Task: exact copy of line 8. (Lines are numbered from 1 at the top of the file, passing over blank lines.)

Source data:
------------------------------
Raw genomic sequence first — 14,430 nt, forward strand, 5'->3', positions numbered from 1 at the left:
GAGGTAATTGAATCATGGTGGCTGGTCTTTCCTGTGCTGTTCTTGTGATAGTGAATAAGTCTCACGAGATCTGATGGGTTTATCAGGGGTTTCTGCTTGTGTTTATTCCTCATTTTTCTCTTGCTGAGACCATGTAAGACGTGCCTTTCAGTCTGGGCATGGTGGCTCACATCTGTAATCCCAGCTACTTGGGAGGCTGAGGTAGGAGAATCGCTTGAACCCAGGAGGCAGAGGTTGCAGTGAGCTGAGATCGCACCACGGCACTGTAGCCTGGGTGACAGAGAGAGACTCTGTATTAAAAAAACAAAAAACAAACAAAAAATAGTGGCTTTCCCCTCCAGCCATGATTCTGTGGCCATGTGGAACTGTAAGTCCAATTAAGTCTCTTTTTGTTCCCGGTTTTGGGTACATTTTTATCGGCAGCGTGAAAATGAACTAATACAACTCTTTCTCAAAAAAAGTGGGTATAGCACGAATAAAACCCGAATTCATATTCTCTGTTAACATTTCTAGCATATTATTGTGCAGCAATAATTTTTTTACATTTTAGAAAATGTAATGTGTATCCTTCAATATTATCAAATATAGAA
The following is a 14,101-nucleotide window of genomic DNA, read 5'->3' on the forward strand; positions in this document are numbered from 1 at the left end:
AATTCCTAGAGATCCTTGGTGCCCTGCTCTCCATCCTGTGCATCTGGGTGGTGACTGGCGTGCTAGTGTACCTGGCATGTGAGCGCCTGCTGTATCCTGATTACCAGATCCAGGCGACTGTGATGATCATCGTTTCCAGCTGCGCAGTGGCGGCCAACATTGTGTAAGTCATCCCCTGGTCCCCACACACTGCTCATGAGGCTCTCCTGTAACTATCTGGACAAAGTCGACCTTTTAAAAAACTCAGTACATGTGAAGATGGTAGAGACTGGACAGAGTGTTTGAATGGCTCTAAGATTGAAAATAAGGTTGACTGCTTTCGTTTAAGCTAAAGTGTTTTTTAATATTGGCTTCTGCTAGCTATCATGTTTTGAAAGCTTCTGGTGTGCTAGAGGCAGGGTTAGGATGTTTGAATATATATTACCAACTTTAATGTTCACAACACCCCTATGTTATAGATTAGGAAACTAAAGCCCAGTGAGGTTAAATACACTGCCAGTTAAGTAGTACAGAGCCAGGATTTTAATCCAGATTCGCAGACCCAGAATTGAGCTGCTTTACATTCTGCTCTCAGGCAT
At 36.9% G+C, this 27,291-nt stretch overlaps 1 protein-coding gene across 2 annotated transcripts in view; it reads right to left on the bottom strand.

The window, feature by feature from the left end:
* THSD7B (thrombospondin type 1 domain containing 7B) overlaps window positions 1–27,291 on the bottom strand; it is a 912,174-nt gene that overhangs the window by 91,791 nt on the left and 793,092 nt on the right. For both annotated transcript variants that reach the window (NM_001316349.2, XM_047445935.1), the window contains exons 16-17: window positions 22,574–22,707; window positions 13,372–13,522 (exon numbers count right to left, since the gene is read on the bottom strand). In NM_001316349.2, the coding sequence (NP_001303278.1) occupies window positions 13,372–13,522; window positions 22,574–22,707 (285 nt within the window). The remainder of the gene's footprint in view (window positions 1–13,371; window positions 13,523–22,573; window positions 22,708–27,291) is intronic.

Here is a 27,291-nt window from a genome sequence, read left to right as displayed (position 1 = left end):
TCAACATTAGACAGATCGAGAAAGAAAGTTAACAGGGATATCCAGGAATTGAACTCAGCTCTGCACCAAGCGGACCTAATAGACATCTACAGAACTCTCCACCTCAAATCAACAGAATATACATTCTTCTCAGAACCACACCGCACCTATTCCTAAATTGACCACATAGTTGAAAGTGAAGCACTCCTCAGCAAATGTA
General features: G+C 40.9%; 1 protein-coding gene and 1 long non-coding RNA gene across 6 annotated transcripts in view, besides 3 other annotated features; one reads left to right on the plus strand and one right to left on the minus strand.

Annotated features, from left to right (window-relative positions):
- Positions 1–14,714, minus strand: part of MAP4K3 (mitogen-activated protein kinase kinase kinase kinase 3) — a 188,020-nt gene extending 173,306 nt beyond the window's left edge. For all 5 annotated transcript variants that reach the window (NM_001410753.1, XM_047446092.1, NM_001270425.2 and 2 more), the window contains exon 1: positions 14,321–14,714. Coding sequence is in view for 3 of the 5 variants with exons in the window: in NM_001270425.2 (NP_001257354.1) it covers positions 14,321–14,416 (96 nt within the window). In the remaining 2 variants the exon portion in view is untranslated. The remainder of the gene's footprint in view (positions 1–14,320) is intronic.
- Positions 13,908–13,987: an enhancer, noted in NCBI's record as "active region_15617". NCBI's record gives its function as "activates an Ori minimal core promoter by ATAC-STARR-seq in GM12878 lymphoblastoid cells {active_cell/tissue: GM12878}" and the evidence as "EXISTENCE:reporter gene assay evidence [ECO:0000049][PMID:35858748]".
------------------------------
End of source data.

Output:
Here is a 27,291-nt window from a genome sequence, read left to right as displayed (position 1 = left end):